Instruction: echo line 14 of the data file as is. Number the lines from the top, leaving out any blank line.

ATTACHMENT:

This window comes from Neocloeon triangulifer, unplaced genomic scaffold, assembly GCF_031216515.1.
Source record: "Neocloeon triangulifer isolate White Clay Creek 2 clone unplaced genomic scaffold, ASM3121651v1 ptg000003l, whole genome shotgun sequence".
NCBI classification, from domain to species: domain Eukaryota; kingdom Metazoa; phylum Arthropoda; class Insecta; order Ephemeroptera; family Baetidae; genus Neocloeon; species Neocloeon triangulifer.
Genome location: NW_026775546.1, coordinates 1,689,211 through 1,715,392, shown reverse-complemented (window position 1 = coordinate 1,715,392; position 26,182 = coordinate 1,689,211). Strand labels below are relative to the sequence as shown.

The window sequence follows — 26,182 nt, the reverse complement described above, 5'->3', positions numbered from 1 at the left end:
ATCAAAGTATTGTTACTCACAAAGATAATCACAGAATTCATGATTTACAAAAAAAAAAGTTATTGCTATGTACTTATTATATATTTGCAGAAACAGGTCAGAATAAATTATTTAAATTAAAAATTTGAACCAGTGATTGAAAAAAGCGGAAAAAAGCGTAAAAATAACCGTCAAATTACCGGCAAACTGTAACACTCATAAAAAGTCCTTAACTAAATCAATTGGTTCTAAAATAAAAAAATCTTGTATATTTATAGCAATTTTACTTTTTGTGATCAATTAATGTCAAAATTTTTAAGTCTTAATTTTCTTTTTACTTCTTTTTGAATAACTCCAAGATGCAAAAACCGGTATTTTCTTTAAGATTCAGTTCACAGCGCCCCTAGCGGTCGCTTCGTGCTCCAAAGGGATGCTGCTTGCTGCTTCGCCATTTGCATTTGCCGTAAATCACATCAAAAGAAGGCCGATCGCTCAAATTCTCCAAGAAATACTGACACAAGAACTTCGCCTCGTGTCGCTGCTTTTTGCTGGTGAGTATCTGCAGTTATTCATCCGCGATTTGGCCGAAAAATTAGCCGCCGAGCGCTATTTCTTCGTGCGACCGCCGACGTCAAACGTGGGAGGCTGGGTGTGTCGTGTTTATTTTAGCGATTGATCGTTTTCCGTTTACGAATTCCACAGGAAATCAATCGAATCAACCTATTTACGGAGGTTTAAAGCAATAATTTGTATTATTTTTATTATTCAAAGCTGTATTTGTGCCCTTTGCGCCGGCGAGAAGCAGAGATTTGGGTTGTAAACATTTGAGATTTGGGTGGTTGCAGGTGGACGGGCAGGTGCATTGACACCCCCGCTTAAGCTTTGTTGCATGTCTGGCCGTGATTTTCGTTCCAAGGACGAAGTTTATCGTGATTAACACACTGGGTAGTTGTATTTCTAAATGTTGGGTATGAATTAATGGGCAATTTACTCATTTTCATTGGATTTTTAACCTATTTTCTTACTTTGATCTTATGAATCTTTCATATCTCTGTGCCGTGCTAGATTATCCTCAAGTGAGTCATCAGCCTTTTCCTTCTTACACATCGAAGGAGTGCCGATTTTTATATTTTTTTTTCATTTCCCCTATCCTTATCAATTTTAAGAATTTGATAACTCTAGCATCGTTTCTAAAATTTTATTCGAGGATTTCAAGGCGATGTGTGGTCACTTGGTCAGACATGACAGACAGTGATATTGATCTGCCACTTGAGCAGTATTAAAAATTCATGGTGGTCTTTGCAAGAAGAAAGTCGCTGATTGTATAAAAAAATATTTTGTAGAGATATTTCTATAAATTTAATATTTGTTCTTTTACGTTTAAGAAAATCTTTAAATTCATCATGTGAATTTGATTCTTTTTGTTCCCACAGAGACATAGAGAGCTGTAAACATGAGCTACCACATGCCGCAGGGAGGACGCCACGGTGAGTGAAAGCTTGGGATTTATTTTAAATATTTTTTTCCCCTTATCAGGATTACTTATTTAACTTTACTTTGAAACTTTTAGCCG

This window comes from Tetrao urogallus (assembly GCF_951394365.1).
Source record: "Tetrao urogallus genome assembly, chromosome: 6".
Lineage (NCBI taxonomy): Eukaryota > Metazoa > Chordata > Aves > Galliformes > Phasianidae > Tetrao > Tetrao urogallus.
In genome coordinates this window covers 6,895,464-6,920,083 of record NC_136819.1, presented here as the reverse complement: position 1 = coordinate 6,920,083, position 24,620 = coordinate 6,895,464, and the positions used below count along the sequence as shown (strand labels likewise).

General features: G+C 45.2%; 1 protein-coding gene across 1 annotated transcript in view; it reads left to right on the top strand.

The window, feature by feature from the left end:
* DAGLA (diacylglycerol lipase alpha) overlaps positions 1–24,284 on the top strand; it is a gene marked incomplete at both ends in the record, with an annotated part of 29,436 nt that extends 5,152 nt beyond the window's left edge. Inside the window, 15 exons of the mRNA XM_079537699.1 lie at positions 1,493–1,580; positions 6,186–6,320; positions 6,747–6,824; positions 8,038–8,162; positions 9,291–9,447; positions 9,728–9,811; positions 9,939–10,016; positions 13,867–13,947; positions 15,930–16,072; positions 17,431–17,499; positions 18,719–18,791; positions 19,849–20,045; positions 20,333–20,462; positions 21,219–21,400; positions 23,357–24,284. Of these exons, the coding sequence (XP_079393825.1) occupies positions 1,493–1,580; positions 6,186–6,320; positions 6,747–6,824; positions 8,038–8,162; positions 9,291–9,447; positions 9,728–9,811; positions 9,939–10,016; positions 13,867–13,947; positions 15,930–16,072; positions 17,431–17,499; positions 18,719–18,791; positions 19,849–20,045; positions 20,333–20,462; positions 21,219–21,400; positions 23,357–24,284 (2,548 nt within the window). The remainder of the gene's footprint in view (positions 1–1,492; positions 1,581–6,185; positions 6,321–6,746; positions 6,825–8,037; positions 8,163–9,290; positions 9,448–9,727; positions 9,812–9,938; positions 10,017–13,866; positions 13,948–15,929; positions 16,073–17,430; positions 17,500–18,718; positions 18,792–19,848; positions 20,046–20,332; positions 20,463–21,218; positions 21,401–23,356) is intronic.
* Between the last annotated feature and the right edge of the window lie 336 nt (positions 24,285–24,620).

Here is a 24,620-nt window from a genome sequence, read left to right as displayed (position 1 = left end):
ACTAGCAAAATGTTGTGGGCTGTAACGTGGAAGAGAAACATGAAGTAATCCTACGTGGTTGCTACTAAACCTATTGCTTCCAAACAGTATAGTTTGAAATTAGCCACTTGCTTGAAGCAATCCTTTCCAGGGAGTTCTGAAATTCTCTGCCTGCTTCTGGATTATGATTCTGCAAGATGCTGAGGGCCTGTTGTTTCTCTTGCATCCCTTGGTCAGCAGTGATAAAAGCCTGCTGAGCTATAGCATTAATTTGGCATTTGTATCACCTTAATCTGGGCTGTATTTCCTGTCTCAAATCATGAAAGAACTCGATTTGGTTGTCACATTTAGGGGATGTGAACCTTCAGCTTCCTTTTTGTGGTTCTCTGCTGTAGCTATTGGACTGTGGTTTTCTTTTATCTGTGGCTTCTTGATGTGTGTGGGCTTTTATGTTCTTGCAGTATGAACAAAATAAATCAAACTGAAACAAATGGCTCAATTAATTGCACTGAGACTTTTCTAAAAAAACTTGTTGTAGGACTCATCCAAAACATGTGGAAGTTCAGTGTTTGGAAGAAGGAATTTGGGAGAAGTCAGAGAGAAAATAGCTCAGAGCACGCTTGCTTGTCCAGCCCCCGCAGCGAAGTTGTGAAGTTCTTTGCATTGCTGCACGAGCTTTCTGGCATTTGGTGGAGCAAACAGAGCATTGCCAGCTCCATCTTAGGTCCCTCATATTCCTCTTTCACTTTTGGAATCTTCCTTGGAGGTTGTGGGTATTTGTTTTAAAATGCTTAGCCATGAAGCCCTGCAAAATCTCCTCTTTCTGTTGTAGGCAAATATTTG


* Between the last annotated feature and the right edge of the window lie 336 nt (positions 24,285–24,620).